kirsty.pollock at mpuk.com
Fri Oct 22 09:08:56 PDT 1999
> In a message dated 10/22/1999 11:25:20 AM Eastern Daylight Time,
> kirsty.pollock at mpuk.com writes:
> << >
> > >>For what it is worth, it is also possible to make
> > >>homemade wine that has enough microbial >>contamination, or
> > other impurities, that it will injure or kill >>the drinker.
> > For the record, no know pathogens can survive in beer or
> > wine. They may leave behind, prior to death by alcohol
> > concentration or pH level, toxins that are harmful, but
> they do die.
> You might get very sick, but you probably won't die. Alcohol
> actually kills
> most of the food poisoning-type bugs, I seem to recall from
> an article read
> long ago. (they did experiments. In lab, though, not in real people).
> Apparently 10-yr old red wine is the absolute best at it,
> but anything will
> work. >>
> NOTHING that can make you ill can survive in fermented
> beverages, period.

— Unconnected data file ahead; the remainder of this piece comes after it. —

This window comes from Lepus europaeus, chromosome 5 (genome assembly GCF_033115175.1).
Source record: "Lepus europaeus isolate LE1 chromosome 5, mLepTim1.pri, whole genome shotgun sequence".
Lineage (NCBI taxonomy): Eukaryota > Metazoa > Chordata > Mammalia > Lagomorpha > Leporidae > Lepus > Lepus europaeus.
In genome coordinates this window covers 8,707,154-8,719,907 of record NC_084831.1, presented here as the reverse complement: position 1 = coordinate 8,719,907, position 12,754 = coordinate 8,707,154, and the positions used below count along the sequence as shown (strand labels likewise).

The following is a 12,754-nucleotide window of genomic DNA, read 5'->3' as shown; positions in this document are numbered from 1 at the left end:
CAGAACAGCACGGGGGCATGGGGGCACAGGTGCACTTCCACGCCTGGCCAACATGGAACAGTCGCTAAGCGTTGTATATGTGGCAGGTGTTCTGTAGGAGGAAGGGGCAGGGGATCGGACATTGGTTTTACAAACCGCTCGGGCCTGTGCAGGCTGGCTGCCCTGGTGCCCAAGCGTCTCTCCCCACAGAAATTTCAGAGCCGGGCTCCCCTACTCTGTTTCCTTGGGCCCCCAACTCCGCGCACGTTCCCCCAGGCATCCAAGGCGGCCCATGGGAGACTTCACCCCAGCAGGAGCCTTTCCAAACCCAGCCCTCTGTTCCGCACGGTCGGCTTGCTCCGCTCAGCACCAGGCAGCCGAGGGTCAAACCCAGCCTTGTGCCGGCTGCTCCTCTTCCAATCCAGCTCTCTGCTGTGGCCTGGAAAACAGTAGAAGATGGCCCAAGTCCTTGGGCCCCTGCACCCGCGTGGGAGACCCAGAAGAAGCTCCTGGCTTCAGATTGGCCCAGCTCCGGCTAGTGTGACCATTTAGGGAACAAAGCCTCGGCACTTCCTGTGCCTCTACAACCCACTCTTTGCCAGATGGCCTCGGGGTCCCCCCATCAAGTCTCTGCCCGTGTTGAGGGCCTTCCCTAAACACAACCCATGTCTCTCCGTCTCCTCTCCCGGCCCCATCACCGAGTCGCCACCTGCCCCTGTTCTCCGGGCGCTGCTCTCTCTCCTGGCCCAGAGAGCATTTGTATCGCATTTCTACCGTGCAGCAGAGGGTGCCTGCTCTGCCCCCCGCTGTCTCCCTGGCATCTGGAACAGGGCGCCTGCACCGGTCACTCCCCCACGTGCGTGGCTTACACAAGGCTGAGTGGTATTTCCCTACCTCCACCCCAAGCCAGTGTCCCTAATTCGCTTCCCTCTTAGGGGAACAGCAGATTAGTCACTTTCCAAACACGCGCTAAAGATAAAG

> Alcohol kills ALL food poisoning bacteria, but it will not
> destroy any toxins
> (like botulism toxin) that was formed prior to making the
> ingredients into
I'm not in basic disagreement, I had botulism in mind (hence my
qualification), since I'm well aware of the dangers of unpasturised honey,
but forgot that it's the just toxin it produces that hangs around and causes
I'm also wary of absolute statements - OK, not perfect example but people
with yeast allergies can get quite ill after drinking beer.
All I am saying is that lots and lots of things can make you ill, new ones
can appear all the time, plenty of wee things are damned tough and will
survive both the toxic effect of the alcohol and the associated dehydration
(tardigrades, for example, though I'm not claiming they will make you ill -
I really have no idea, I just know they are super-tough)
Any (other?? sorry Owen, don't know your background, so apologies if you are
one) biochemists care to comment??
Of course your alcohol can go off _after_ you crack it open...
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